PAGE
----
Offensive Language

This is written for my family. It contains offensive language. If it offends you then it offends you. 

I am tired. I am tired of the violence. I am tired of racist people. I am tired of the lies being told by our racist president. I am tired of ignorance. I am tired of straw man arguments and being told there are two sides to everything. I am tired of so many things. 

To set the record straight I have thought, said and done racist stuff. I see myself as a good person yet my history is my history. It is my job as a human being to be a better person and to change for the better.

Disclaimer – I am going to use racial slurs but not to promote these words but to put it on the factual record. To everyone who is not white I apologize for the hurt I have caused. I use the actual language to own up to it and I do not want to offer a lame euphemism for anything. If this is vetted by social media at some point I ask you to consider the context in which this is written. This is Doug Marshall, a white man, taking ownership of his past, taking ownership of his white privilege past.

Here are a few examples of my racist history. 

When I was a child I would participate in a selection process with other kids;

Eeny, meeny, miny, mo

Catch a nigger by the toe

If he hollers, let him go

Eeny meeny miny mo 

My parents told me I should say “tiger” but I don’t remember them explaining to me what the problem was. This is my earliest recollection of my racism. 

My maternal grandmother (Nanny) often read me the book “Little Black Sambo” when I was a child. Nanny was kind hearted and being so young I was not an active racist however the book did plant some seeds.

In Junior High School in New York City my group friends often joked with each other about our ethnic heritage. We regularly called each other Spic, Wop, Polack, Kraut and because my origins were from Scotland and England they just called me Mutt. We did not have black friends in our circle. 

I do not believe I ever called an African American a nigger to their face. On occasion I used it to refer to them though. That’s being a coward. Something deep inside knew it was wrong even though I was not aware it was used as a term to put them in “their place.” I know better now.

When I was young I did not believe an African American man had the intellect to be a quarterback in the National Football League. Where did I get that idea? Many people thought it. On TV it was not what they said it was how it was said. The message was delivered and it was what I believed. That was around 1969, 1970 or 1971 when I first became interested in football. Today it is intensely evident I was stupid, ignorant and wrong.

In Canada our family used to tell Paki and Newfi jokes. The latter bothered Nanny because she had family from there. I thought she overreacted but we laid off those in her presence.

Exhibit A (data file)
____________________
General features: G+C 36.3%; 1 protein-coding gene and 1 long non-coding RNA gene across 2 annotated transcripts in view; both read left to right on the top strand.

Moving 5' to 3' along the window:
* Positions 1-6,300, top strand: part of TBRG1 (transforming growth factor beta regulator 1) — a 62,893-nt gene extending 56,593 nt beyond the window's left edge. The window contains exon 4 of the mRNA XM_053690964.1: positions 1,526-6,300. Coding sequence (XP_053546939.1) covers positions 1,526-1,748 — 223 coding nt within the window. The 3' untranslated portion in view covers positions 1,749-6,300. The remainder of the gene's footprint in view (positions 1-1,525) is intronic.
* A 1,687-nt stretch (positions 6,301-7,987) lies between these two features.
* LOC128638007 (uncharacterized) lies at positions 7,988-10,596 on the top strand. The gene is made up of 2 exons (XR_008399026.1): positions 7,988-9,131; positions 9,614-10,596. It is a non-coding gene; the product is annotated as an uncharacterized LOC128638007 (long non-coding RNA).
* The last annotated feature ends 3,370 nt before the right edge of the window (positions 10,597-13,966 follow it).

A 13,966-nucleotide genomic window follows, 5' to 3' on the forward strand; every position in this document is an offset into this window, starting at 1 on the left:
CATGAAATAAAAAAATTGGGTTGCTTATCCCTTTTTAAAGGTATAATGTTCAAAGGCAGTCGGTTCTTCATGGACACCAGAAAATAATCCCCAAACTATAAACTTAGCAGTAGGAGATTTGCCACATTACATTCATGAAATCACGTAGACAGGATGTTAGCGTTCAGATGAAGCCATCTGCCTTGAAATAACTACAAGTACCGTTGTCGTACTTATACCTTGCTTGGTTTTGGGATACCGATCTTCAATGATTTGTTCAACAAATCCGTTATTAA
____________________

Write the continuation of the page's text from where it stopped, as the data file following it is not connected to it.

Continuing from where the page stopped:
The church I grew up in struggled with racial issues in the 1960’s and the 1970’s. It did not know what to make of the Black Power movement and thought of Black Evangelicals as “Black” Evangelicals.” I have written proof of this from a letter in 1982.

Every church I’ve been associated with has never actively confronted racism. That is White Privilege. 

In the same church we held our missionary family to The Belgian Congo in high regard. These black people needed saving and it was our lily white obligation to make sure it happened. Red and Yellow, Back and White, all are precious in his sight.

I only had black friends because we played on the same sports team. In ninth grade I ran for student body president and won. The girl who ran against me was black. She would have made a much better president. But I was white and pretty much the whole school was white. I saw her as loud and defiant. She should have known her place. Where did that come from? I am trying to remember her name. Deep down in my soul I knew I was wrong for running as the great white hope. 

If there was one moment I could change, just one, I wish I could go back to Junior High in 1973 and tell the student body that my opponent should be elected Student Body President. I remember knowing at the time it was what I should have done. White Privilege won that day.

The black students in my school had a long bus ride back to where they lived.

In my twenties I once had an argument with a pastor in New York about how it was wrong for a person to marry outside of their race. For the record he said it was wrong. I argued the other side. But I did think of white women who dated and married black men to be promiscuous. Really? Why did I think that way? It is because I saw an African American person as a different kind of human? I was not any different from him.